The previous Roy Morgan single-source data provided for the past decade was based on a door-to-door survey that estimated purchasing, based on respondents’ descriptions of how many serves they had bought in the previous seven days.
The new Nielsen Homescan data is extracted from 10,000 households nationwide, each using special bar-code scanning equipment to record all grocery purchases that enter their home.
The Homescan data represents actual purchases rather than stated serves. In MLA’s opinion, this delivers a better estimate of the actual trends in fresh meat expenditure.
As always, switching data providers means some differences in results. MLA has provided some briefing notes on what users might expect to see in contrasts between Roy Morgan to Nielsen reports:
Fresh Meat: The overall market share for each meat type is similar in each survey (+/-5pc)
Beef records a higher share in Nielsen than Roy Morgan (+5.7pc on average), while pork and chicken share decreases. This could be because of beef’s higher average price relative to the other two meat types.
Chicken (-1.7pc) and pork (-2.6pc) have lower value shares in Nielsen. The shares for veal (-0.5pc) and lamb (-0.9pc) are slightly lower in Nielsen.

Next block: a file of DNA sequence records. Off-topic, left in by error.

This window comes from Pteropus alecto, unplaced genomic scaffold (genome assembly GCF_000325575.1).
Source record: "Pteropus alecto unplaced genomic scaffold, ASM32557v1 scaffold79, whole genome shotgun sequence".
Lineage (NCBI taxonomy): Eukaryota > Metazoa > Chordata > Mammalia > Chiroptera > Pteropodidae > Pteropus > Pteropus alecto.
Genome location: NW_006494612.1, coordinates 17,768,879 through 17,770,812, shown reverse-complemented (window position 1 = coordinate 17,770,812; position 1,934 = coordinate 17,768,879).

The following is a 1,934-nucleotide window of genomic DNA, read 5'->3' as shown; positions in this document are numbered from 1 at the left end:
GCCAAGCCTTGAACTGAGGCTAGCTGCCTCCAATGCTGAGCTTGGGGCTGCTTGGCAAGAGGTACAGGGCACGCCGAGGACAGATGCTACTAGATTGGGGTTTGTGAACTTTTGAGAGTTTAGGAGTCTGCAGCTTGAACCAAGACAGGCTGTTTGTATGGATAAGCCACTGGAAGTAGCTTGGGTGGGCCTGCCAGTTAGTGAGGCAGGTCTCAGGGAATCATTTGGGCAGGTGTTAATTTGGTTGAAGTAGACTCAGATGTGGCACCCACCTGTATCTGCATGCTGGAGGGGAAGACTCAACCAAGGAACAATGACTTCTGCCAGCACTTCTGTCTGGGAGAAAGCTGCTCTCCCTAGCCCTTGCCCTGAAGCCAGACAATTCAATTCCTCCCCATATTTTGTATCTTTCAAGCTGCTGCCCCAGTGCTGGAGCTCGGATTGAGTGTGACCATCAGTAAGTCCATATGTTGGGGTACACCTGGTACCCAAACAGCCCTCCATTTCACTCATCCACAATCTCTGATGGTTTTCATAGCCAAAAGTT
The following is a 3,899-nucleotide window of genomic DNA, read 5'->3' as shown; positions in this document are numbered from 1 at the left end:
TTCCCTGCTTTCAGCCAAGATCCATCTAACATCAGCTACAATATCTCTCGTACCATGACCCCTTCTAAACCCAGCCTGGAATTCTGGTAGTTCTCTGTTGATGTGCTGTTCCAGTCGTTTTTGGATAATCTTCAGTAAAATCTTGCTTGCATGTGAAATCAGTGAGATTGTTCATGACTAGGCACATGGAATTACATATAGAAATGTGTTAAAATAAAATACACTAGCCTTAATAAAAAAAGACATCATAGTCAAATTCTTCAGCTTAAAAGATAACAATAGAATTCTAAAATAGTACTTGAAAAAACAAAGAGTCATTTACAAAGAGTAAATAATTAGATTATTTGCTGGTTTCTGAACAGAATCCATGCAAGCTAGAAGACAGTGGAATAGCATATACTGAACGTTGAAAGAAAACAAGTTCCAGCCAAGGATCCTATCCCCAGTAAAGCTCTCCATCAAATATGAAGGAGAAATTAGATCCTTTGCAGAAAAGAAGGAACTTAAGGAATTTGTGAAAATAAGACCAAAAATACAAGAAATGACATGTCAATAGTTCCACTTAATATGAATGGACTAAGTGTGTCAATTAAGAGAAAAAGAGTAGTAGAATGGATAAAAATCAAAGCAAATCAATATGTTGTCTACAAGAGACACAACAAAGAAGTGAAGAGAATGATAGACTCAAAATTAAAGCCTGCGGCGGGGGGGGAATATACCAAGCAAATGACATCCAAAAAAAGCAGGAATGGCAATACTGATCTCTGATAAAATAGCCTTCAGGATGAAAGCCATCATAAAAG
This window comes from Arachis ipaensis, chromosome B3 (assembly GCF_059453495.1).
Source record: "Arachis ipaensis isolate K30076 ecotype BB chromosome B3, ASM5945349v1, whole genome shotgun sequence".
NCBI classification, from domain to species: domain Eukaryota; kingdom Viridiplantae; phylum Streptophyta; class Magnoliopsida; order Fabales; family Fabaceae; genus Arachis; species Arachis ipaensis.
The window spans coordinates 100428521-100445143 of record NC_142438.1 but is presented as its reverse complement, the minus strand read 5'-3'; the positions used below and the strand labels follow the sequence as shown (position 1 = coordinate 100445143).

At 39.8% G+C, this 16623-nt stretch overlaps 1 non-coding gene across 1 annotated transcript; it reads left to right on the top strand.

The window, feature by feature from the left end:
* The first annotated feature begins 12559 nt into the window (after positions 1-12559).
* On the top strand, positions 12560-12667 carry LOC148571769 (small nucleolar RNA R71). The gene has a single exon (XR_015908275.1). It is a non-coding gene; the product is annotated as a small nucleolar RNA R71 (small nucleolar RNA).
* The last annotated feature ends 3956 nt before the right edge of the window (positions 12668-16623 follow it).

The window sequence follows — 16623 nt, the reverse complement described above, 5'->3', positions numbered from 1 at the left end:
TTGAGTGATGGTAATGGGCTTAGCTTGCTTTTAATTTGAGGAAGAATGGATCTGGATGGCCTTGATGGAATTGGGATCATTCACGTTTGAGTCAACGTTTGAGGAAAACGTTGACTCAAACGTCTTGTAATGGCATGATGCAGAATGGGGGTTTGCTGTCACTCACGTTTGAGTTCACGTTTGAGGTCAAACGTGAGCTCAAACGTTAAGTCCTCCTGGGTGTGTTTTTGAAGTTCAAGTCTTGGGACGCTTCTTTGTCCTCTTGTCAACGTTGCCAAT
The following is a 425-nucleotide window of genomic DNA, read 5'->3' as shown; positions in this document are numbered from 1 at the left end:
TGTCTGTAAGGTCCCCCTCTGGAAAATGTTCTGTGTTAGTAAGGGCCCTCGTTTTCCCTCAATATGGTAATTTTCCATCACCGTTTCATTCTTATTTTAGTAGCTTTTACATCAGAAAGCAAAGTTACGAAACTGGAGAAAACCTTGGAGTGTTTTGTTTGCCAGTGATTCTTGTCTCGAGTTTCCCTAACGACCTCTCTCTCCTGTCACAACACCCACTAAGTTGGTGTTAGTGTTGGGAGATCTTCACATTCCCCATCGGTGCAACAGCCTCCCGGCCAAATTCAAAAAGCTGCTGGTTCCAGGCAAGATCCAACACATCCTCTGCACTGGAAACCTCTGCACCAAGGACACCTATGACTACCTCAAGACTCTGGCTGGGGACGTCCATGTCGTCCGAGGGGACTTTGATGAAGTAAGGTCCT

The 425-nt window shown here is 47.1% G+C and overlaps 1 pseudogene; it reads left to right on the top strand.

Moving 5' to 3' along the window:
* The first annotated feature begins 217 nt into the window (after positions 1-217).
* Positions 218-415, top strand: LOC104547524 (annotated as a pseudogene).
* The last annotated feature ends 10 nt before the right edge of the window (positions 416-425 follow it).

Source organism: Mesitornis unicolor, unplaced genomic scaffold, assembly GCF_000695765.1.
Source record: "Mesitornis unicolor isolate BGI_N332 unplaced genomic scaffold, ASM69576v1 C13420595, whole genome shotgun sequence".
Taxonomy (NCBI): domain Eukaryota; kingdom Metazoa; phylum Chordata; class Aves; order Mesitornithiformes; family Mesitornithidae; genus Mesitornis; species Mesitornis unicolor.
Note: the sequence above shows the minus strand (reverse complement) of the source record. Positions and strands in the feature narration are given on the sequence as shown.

National channel share, beef and veal: Nielsen data is more stable than Roy Morgan.
Specialty (butchers) is the only channel with a lower beef and veal share in Nielsen (-5.6pc on average). Specialty has a lower share for all meats except chicken. The nature of the specialty shop could result in a lower capture rate in Nielsen and a higher rate in Roy Morgan, MLA says. The exception (chicken) is caused by the fact that fresh chicken specialty shops are now included in the sample.
Coles (+3.2pc) and Woolworths (+1.1pc) have the biggest positive difference in channel share for beef and veal between the old and new systems. IGA (+0.6pc) and Aldi (+0.6pc) have very similar shares across the two data sources.
MLA concludes that overall, there is not a considerable difference in the data trends observed between Nielsen and Roy Morgan. Nielsen offers a more stable trend and the use of value instead of volume data, giving a more ‘realistic picture’ of the market, it says.
To read MLA’s full explanatory notes on the changes to the monthly retail survey, click here